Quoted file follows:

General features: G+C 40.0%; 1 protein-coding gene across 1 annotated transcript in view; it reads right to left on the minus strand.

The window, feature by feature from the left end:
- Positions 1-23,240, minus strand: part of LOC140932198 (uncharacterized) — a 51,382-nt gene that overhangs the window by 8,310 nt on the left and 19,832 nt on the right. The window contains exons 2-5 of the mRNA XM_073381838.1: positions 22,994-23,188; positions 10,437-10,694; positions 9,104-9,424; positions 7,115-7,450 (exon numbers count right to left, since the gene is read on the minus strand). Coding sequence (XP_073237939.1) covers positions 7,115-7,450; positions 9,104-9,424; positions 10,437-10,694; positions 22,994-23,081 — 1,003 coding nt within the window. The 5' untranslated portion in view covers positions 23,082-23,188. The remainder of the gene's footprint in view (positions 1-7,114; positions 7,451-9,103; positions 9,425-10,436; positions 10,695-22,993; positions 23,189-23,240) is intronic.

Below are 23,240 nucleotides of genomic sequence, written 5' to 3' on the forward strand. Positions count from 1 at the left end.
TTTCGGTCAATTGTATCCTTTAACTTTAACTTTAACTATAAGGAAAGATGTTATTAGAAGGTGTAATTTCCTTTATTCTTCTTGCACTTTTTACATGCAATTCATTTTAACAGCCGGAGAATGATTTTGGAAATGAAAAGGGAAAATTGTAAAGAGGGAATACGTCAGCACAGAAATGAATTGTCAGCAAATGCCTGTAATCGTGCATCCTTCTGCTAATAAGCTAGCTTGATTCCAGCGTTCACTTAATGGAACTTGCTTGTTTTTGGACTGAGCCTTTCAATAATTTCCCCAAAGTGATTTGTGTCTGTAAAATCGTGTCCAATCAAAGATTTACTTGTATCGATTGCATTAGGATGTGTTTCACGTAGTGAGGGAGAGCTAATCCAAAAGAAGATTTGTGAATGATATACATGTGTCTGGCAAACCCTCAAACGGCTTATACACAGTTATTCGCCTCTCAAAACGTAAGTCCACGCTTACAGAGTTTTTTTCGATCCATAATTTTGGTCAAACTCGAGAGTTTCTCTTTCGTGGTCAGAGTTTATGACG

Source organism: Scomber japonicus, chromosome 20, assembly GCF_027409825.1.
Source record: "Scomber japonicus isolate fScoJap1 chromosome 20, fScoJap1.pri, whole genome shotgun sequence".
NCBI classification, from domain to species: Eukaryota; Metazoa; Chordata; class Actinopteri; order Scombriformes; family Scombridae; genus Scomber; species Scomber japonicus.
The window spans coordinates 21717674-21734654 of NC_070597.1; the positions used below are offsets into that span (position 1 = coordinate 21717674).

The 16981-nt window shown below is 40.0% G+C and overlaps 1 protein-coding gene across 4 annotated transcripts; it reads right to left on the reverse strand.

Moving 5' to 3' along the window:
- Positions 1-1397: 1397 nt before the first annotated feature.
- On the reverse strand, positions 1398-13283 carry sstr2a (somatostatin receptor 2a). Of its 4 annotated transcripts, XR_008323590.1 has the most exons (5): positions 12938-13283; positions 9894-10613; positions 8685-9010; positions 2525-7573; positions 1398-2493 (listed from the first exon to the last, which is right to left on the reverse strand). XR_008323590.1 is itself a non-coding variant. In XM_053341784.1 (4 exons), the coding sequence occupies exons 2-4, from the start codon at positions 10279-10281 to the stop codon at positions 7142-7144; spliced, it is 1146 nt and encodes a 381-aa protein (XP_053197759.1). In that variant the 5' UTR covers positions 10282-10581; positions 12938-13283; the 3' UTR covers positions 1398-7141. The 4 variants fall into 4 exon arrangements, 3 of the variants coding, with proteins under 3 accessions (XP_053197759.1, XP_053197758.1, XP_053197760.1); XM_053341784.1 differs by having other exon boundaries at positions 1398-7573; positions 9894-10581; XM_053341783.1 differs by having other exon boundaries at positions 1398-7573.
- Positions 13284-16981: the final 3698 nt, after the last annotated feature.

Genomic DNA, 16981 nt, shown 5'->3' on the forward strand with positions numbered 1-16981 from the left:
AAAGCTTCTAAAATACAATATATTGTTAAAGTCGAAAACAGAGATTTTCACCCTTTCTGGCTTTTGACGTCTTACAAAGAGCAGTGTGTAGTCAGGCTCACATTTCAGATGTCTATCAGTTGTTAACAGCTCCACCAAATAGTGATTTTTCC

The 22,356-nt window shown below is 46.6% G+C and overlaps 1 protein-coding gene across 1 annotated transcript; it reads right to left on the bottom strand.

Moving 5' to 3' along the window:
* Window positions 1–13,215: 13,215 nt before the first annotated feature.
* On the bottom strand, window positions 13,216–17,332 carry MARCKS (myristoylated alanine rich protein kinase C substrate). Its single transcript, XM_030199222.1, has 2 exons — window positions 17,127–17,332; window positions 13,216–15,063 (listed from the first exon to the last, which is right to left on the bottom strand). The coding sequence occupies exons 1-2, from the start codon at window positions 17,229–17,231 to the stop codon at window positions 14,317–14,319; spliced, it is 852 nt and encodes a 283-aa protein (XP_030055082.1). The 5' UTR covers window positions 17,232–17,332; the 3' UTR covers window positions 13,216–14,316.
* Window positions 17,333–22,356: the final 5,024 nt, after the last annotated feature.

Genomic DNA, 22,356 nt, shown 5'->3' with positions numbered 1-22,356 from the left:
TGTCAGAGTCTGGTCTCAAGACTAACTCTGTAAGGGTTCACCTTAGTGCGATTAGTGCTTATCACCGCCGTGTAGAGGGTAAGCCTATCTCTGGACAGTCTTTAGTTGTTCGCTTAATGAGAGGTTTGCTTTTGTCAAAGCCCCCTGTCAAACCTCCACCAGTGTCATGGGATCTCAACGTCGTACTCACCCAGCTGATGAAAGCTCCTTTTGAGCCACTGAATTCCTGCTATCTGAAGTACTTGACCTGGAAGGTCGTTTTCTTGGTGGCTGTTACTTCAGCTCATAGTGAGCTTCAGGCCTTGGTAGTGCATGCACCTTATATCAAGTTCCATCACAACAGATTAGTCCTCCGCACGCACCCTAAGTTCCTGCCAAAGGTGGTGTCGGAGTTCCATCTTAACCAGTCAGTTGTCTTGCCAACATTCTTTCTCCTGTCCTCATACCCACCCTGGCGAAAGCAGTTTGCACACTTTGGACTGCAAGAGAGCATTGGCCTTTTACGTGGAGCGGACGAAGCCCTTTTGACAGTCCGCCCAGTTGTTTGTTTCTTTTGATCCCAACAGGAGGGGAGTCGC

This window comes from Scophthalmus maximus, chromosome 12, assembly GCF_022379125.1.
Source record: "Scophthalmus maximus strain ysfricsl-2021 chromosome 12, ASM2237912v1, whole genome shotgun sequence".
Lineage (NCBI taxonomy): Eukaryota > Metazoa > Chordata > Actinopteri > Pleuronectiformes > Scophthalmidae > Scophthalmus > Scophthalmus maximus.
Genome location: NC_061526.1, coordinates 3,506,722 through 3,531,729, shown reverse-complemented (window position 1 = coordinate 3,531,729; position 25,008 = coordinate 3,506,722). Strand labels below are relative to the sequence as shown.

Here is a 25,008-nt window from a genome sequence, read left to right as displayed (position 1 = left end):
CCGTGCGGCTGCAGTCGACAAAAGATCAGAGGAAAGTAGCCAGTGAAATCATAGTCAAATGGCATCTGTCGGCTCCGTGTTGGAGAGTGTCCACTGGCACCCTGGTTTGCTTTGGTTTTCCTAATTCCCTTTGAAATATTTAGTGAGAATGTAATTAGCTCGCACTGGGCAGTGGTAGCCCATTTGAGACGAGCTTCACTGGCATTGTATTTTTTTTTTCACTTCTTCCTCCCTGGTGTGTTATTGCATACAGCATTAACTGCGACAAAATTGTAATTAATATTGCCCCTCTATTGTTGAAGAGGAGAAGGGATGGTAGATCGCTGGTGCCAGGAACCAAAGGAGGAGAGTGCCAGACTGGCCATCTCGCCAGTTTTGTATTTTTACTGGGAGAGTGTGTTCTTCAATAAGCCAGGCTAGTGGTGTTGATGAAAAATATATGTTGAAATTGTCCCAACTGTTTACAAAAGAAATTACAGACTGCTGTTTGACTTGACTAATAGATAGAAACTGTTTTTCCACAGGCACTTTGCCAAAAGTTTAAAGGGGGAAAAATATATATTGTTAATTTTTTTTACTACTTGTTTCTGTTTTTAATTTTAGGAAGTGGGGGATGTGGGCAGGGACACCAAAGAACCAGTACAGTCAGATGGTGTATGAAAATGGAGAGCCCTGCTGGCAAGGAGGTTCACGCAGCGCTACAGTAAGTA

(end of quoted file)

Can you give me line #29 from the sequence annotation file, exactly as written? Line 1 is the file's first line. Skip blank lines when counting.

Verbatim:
CCGTGCGGCTGCAGTCGACAAAAGATCAGAGGAAAGTAGCCAGTGAAATCATAGTCAAATGGCATCTGTCGGCTCCGTGTTGGAGAGTGTCCACTGGCACCCTGGTTTGCTTTGGTTTTCCTAATTCCCTTTGAAATATTTAGTGAGAATGTAATTAGCTCGCACTGGGCAGTGGTAGCCCATTTGAGACGAGCTTCACTGGCATTGTATTTTTTTTTTCACTTCTTCCTCCCTGGTGTGTTATTGCATACAGCATTAACTGCGACAAAATTGTAATTAATATTGCCCCTCTATTGTTGAAGAGGAGAAGGGATGGTAGATCGCTGGTGCCAGGAACCAAAGGAGGAGAGTGCCAGACTGGCCATCTCGCCAGTTTTGTATTTTTACTGGGAGAGTGTGTTCTTCAATAAGCCAGGCTAGTGGTGTTGATGAAAAATATATGTTGAAATTGTCCCAACTGTTTACAAAAGAAATTACAGACTGCTGTTTGACTTGACTAATAGATAGAAACTGTTTTTCCACAGGCACTTTGCCAAAAGTTTAAAGGGGGAAAAATATATATTGTTAATTTTTTTTACTACTTGTTTCTGTTTTTAATTTTAGGAAGTGGGGGATGTGGGCAGGGACACCAAAGAACCAGTACAGTCAGATGGTGTATGAAAATGGAGAGCCCTGCTGGCAAGGAGGTTCACGCAGCGCTACAGTAAGTA